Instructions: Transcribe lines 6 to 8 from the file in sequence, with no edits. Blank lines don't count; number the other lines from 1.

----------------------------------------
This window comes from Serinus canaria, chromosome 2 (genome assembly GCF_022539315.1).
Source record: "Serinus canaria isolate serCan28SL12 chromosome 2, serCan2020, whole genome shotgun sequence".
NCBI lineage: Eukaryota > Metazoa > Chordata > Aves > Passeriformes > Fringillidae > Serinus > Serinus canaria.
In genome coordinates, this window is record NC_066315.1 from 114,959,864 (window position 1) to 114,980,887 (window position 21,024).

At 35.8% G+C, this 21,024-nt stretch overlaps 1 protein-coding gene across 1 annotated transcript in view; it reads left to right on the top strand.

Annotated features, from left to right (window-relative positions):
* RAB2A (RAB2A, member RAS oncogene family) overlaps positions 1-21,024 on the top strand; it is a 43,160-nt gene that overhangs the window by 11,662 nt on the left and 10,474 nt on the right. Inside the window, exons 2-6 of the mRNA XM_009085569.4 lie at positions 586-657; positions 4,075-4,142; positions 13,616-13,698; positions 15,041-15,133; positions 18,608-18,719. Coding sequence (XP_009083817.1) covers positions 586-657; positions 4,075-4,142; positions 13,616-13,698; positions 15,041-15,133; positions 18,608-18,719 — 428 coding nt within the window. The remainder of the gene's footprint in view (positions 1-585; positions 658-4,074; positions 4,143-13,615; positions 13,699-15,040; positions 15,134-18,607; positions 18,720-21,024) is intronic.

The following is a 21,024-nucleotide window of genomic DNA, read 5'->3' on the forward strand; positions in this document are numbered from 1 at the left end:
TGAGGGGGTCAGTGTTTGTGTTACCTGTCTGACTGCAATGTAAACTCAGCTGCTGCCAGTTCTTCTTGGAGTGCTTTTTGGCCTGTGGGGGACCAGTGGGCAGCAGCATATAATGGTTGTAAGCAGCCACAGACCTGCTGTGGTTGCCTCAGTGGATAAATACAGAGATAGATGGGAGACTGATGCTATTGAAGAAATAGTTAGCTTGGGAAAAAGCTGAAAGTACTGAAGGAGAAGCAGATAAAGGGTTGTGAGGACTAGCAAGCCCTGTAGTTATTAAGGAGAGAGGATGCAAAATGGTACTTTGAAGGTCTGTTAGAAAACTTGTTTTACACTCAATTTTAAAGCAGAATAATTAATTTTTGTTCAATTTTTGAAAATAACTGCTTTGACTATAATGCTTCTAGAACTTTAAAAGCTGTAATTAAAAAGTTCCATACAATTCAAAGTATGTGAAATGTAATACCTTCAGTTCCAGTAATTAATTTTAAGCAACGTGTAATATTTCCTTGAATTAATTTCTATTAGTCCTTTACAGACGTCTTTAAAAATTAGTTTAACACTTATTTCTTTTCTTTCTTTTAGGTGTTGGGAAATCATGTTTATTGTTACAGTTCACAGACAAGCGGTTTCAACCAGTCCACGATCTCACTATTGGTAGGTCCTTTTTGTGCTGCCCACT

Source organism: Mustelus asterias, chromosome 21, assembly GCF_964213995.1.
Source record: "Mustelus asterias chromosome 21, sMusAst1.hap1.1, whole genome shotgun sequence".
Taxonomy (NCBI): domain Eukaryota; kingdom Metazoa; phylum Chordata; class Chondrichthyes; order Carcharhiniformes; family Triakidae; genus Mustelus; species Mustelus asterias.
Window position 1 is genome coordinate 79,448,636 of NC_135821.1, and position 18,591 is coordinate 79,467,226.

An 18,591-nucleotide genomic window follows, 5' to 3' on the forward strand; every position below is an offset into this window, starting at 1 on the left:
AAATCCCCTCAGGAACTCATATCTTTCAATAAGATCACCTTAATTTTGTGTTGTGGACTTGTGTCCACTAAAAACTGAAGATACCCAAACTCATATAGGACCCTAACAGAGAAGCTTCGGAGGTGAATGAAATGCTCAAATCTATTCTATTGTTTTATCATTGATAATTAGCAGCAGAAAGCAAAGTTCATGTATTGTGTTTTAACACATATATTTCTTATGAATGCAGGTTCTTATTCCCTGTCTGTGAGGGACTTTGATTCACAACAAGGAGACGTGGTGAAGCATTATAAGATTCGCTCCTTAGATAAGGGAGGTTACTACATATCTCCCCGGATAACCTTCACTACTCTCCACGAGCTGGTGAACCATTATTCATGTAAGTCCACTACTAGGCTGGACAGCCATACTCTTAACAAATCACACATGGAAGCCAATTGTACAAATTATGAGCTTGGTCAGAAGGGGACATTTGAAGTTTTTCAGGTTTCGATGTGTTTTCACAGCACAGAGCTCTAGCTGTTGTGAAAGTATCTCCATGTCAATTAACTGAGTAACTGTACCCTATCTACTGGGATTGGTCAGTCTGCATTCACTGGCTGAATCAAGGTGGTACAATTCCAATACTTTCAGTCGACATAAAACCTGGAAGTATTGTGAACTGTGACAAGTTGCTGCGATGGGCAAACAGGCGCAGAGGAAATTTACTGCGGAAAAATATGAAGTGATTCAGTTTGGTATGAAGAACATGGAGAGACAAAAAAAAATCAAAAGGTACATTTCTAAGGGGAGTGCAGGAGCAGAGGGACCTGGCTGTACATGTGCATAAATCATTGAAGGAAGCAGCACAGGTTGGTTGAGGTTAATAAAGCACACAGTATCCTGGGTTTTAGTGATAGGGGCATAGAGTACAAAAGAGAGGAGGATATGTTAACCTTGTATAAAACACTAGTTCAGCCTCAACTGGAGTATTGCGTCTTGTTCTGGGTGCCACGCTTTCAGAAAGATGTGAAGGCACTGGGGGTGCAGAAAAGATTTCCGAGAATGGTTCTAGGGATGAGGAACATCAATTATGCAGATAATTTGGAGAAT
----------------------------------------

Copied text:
Annotated features, from left to right (window-relative positions):
* RAB2A (RAB2A, member RAS oncogene family) overlaps positions 1-21,024 on the top strand; it is a 43,160-nt gene that overhangs the window by 11,662 nt on the left and 10,474 nt on the right. Inside the window, exons 2-6 of the mRNA XM_009085569.4 lie at positions 586-657; positions 4,075-4,142; positions 13,616-13,698; positions 15,041-15,133; positions 18,608-18,719. Coding sequence (XP_009083817.1) covers positions 586-657; positions 4,075-4,142; positions 13,616-13,698; positions 15,041-15,133; positions 18,608-18,719 — 428 coding nt within the window. The remainder of the gene's footprint in view (positions 1-585; positions 658-4,074; positions 4,143-13,615; positions 13,699-15,040; positions 15,134-18,607; positions 18,720-21,024) is intronic.

The following is a 21,024-nucleotide window of genomic DNA, read 5'->3' on the forward strand; positions in this document are numbered from 1 at the left end: